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Hospitality: making it real

Sister Jenny Howard, foreground left, hugs her Providence Association companion and post author Cathleen Flynn during the sign of peace at a Mass in 2014.

As I reflect on the practice of hospitality in my Providence journey, my mind, perhaps in an effort to sense its meaning through contrast, wanders to times in which I’ve felt unwelcome or far from home. What is it that was absent in those moments?

I recall a soulful conversation with a friend, during which we discovered we both sometimes feel homesickness not for a particular place, but for some unnamed place of origin, a place where one lands and knows herself and her position in the universe with grounded certainty. We agreed this homesickness is so vague and deep it is as if no place on Earth exists that could satiate it. While there is no English word for this particular shade of homesickness, the Welsh have named it – hiraeth. Do you know this feeling, too? And what, if anything, does hiraeth tell me about my need to receive and practice hospitality?

I’ve come to wonder if hiraeth is, at its core, a yearning for my truest Self, or God. Maybe that’s what C.S. Lewis was getting at when he mused, “If I find in myself desires which nothing in this world can satisfy, the only logical explanation is that I was made for another world.” Call it another world, call it heaven, call it cosmic beyond-ness; maybe it’s that for which I’m pining. Truly no place on Earth could satiate this longing. But here’s the crux – I believe that, through acts of hospitality, we actually co-create moments of heaven on Earth by way of intimate connection with others. To me, the practice of hospitality is sharing space and consciousness with friends and strangers. There I can land and experience my truest Self through right relationship, and, in those moments, I feel completely at home in the universe.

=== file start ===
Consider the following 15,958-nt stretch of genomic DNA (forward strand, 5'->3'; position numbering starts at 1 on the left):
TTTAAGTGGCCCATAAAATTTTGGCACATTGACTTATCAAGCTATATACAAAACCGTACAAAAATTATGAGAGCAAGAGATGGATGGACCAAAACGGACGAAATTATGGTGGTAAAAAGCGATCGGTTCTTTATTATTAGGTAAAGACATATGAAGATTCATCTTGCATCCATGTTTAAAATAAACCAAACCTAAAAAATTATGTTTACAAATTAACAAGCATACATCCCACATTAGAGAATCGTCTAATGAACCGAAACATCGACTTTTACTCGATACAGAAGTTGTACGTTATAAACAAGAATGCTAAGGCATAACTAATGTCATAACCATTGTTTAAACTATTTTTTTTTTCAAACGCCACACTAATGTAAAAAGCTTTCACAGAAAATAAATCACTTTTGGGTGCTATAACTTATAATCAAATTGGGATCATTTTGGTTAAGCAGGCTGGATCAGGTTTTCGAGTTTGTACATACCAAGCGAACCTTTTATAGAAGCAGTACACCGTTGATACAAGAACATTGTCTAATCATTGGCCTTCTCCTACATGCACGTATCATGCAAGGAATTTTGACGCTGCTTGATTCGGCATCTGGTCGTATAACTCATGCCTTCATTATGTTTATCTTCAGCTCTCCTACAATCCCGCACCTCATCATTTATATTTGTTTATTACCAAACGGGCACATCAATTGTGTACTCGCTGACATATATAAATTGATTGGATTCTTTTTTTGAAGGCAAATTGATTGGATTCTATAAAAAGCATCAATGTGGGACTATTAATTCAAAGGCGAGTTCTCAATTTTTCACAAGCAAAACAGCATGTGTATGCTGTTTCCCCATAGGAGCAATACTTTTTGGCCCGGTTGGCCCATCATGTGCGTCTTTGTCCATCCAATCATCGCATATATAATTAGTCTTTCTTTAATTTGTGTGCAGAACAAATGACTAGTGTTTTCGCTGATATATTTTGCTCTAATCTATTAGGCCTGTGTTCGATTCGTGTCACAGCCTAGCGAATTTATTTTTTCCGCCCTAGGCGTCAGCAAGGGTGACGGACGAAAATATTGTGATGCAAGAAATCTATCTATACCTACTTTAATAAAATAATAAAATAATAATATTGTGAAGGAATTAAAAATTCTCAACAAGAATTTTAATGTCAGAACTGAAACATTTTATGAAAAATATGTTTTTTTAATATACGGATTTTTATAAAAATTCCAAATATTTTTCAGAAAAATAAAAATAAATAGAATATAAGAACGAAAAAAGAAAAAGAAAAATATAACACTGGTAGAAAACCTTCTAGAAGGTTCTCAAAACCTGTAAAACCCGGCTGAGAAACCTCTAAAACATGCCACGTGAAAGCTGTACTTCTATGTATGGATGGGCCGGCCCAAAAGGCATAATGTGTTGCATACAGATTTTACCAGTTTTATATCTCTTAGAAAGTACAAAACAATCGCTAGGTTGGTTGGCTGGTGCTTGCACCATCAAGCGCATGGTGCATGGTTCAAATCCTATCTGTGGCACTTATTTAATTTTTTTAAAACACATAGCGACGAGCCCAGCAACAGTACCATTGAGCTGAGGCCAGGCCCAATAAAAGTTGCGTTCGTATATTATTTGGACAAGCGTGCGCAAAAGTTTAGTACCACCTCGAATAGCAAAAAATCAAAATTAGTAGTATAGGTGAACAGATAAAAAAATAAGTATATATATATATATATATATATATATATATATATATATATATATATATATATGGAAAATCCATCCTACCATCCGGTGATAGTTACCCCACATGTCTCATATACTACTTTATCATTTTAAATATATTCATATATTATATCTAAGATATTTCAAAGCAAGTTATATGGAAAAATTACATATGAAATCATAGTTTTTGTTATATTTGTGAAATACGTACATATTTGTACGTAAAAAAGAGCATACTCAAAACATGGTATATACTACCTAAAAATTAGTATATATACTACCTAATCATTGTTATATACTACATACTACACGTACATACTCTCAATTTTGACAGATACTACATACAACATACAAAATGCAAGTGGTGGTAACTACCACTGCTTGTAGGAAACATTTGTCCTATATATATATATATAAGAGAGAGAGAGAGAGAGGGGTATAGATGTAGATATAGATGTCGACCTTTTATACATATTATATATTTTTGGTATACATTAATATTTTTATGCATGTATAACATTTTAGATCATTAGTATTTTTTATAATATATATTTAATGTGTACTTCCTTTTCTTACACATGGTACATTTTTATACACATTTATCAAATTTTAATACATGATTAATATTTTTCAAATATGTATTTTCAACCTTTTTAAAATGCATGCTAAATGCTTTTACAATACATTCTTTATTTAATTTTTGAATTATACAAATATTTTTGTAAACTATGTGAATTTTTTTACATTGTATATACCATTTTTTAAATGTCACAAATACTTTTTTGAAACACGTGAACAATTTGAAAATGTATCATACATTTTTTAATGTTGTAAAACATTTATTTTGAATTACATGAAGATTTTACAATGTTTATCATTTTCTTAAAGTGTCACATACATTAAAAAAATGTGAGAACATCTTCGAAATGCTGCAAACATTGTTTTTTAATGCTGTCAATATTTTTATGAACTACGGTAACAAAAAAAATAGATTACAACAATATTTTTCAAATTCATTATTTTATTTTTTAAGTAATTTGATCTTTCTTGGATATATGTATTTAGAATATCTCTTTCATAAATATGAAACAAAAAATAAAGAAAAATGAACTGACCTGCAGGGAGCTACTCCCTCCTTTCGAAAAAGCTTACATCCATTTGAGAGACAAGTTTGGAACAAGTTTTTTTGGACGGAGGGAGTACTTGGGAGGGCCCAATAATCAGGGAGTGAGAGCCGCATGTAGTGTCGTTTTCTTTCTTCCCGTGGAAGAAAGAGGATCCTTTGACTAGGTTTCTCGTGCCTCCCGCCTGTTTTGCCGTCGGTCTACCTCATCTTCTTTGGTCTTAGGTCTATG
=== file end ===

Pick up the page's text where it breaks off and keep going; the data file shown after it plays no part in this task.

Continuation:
Practicing the art of hospitality: Providence Associate volunteers greet other associates arriving for a a retreat at Saint Mary-of-the-Woods.

I have not always been so drawn to the Providence practice of hospitality. It was not until I began to mindfully accept hospitality that I began to perceive opportunities to express hospitality toward others. To fully accept hospitality offered to me by others I had to begin claiming my vulnerability. I learned that the extent to which I can connect with my own needs for acceptance and security has a direct impact on my capacity to be present to those around me seeking connection, acceptance, and security. When I extend hospitality to someone with full recognition of our shared vulnerability and needs for welcome and kindness, infinite opportunities for radical togetherness emerge, and a cycle is born. Just as my hospitality grew from seeds planted by those who extended hospitality to me, I plant seeds in those to whom I, as stated by Pohl, “make [my] life visible” in moments of celebration or grief (as cited in Sisters of Providence “Love, Mercy, Justice: A book of practices, p 13). And beneath this cycle of hospitality paid forward, a cycle in which I am now entwined, is the original model of hospitality – Creation.

Creation’s hospitality holds me in place through gravity and offers abundance through plant and animal life. I am grateful. With each new day Creation offers wisdom as I discern how to best receive and practice hospitality at this juncture in my Providence journey. “Welcome,” Creation says. “I am so glad you are here.”

(This is the first of the Providence Associate’s new “Making it Real” reflections. Read more about these new features here.)

For Reflection: How do I practice hospitality in my life? How has the hospitality of the Providence Community been extended to me? How does my Providence Associate relationship affect my experience of hospitality? How do I pay it forward?


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Cathleen Flynn

Cathleen Flynn

Cathleen Flynn is a Providence Associate living in western North Carolina. She works as a board-certified music therapist in hospice and bereavement care, and finds Providence in the outdoors, authentic relationships, the arts, off-beat humor and her kitchen.

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  1. Avatar Donna Butler on February 10, 2017 at 9:43 am

    What a wonderful reflection on hospitality, one worth reading more than once and taking time to really reflect on the meaning and the wonder of this gift! It is something always available to us and so significant in the needs of our country and our world.

    Keep writing, Cathleen! You have wisdom to share!

    • Avatar Cathleen on February 10, 2017 at 6:31 pm

      Thank you, Donna! The hospitality shown to me by the Providence community has been significant, and I agree that this practice is urgently needed.

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